The degree of labeling was highly different for the different sphingolipid species and followed a clear pattern over time. The high level of label detected in d18:0 containing Cers, e.g., Cer(d18:0/16:0) with more than 95 mol% labeling 1 h after feeding, could indicate a high turnover rate (Figure 2). With a concentration of 0.3 nmol/g FW Cer(d18:0/16:0) at 24 h, this compound is almost as abundant as all other measured Cers together at this time point. The two major LCB-Ps, d18:0P and t18:0P have about 10 times larger pool sizes (Figure 1), and reached very high labeling levels (about 90 mol% for d18:0P at 24 h). Interestingly, the t18:0P pool (0.45 nmol/g FW at 48 h) was labeled to more than 80 mol%, while the precursor LCB t18:0 never reached more than 65 mol% labeling. This could be explained if there is a spatial division between the pool of LCB D7-t18:0 available for de novo synthesis and a pool of non-labeled LCB t18:0 (which could be derived from the degradation of LCB t18:0 containing ceramides) not being available for phosphorylation. LCB t18:0-containing Cers reached a maximum of 40 mol% labeling Cer(t18:0/16:0) at 6 h, while those ceramides with longer fatty acid acyl chains displayed lower mol% labeling. Those Cers requiring subsequent LCB desaturation displayed significantly lower label incorporation, below 10 mol%, even at late time points. This subsequent decrease in label indicates the low turnover of these compounds and could also originate from a low activity of the respective enzymes. A low desaturase activity can be also observed for Cer(d18:0/24:0), which is labeled up to 75 mol%, while labeled Cer(d18:1/24:0) was below the LOD (Figure 2).

Our results for label incorporation during the first hour of inoculation (Figure 5) are in a similar range as those observed by Shi et al. (2015), who analyzed flux changes of N15-labeled Serine into LCBs and ceramides in Arabidopsis seedlings treated with salicylic acid. Flux distributions in Shi et al. (2015) show that LCBs, ceramides, and hydroxyceramides represented the highest fraction of total flux, while GlcCers had much larger pool sizes, but smaller metabolic fluxes with low incorporation rates (Shi et al., 2015). While the pool sizes of LCBs are comparatively small, very-long-chain ceramides and hydroxyceramides were deemed important due to their high flux contribution (Shi et al., 2015). Phosphorylated LCBs were not quantified, but the degradation via DPL1 had flux rates of about 11 nmol g−1(DW) h−1 in Shi et al. (2015). Rates of LCB D7-d18:0 incorporation into d18:0P and t18:0P measured here were 0.5 nmol g−1 (FW) h−1. Converting the levels to dry weight (assuming a factor of 10 resulting from about 90% water content), the rate measured in our assay would differ from that of Shi et al. (2015) only by a factor of two, which could result from the high d18:0 levels in our experiment, and differences in plant age and growth conditions.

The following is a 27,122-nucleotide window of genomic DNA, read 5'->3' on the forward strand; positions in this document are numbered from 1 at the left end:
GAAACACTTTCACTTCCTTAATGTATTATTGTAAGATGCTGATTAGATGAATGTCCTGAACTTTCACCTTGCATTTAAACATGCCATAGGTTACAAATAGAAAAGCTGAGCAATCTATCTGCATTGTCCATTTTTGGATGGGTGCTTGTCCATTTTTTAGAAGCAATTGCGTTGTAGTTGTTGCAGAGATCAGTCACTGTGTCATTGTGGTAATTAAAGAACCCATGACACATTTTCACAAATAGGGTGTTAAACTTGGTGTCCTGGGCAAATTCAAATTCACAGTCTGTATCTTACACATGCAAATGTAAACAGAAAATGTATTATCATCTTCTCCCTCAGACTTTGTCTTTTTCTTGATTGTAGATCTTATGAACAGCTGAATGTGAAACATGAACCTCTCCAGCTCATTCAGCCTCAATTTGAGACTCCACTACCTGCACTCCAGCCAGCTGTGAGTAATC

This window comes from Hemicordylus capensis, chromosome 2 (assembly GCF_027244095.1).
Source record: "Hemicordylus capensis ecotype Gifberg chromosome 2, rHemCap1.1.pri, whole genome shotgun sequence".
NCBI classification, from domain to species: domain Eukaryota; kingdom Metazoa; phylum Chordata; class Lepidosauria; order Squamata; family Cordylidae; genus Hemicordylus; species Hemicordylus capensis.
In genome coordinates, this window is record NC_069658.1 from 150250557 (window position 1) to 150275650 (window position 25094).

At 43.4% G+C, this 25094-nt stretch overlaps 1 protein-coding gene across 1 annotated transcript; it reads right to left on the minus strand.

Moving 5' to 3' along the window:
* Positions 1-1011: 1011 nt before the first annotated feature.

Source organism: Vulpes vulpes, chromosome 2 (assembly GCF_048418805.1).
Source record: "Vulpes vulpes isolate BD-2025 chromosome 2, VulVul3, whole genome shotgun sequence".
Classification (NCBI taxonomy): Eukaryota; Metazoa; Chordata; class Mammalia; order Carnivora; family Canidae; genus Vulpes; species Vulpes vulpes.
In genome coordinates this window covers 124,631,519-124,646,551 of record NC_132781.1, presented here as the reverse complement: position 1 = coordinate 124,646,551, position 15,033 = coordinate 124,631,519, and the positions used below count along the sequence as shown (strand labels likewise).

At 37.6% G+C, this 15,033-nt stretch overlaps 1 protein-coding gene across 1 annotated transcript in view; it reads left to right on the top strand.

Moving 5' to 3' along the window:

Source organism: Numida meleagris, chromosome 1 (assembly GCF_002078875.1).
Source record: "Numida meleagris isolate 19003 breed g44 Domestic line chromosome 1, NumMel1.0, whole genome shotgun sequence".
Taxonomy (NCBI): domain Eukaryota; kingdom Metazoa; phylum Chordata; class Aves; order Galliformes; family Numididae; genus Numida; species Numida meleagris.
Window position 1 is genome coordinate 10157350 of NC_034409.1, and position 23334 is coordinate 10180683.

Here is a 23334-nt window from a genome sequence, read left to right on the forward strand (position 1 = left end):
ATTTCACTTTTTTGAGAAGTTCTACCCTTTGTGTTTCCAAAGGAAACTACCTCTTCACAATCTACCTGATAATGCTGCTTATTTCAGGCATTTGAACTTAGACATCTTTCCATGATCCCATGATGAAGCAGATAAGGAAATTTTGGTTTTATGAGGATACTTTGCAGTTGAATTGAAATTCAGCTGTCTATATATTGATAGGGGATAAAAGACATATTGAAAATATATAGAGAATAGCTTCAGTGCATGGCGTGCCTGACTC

Levels of Labeled and Unlabeled Sphingolipids Respond to d18:0 Feeding

The artificial elevation of LCB d18:0 levels had different impacts on the levels of labeled and non-labeled LCBs, LCB-Ps, and ceramides. Total (labeled and non-labeled) LCB t18:0 levels of treated leaves were about 10 times higher at 6 h, compared to non-treated leaves (Figure 1), and about 3–4 times higher at 48 h. Initial levels of non-labeled LCB t18:0 at 0 h were 4–5 times higher than at later time points, which could result from a transient upregulation due to physical stress which had been observed in earlier experiments (Peer et al., 2010). Elevated levels of some non-labeled ceramides detected during the feeding experiment could result from a higher turnover of unlabeled sphingolipids with large pool sizes, e.g., degradation of GlcCer or GIPC species. A strong increase in total LCB-P levels was observed for d18:0P and t18:0P, with levels increasing more than 50-fold. This could be explained by enhanced activity of respective kinases, lack of respective phosphorylase activity, and/or by an insufficient ability of DPL1 to degrade high concentrations of LCB-Ps.

DPL1 Can Be a Rate-Limiting Step in Reducing High LCB Levels

Previous studies with knockout mutants have shown that SPHK1 and DPL1 are required for reducing high LCB levels, e.g., after FB1 treatment (Tsegaye et al., 2007; Magnin-Robert et al., 2015; Qin et al., 2017; Yanagawa et al., 2017; Glenz et al., 2019). In addition, during biotic stress (mimicked by salicylic acid treatment), LCB degradation via DPL1 is the most variable, with simulated flux variability ranges more than 20 times higher than all combined ceramide synthesis reactions, which are required for further processing into GlcCers and GIPCs (Shi et al., 2015). The detected high capacity of LCB kinases to process free LCBs, and the high increase of LCB-P levels after feeding LCB d18:0 (Figure 1), prompted us to hypothesize that DPL1 could be a rate-limiting step for degradation of LCBs. To functionally test this hypothesis, we constructed a DPL1 overexpressing line and analyzed the ability of this line to cope with high LCB levels.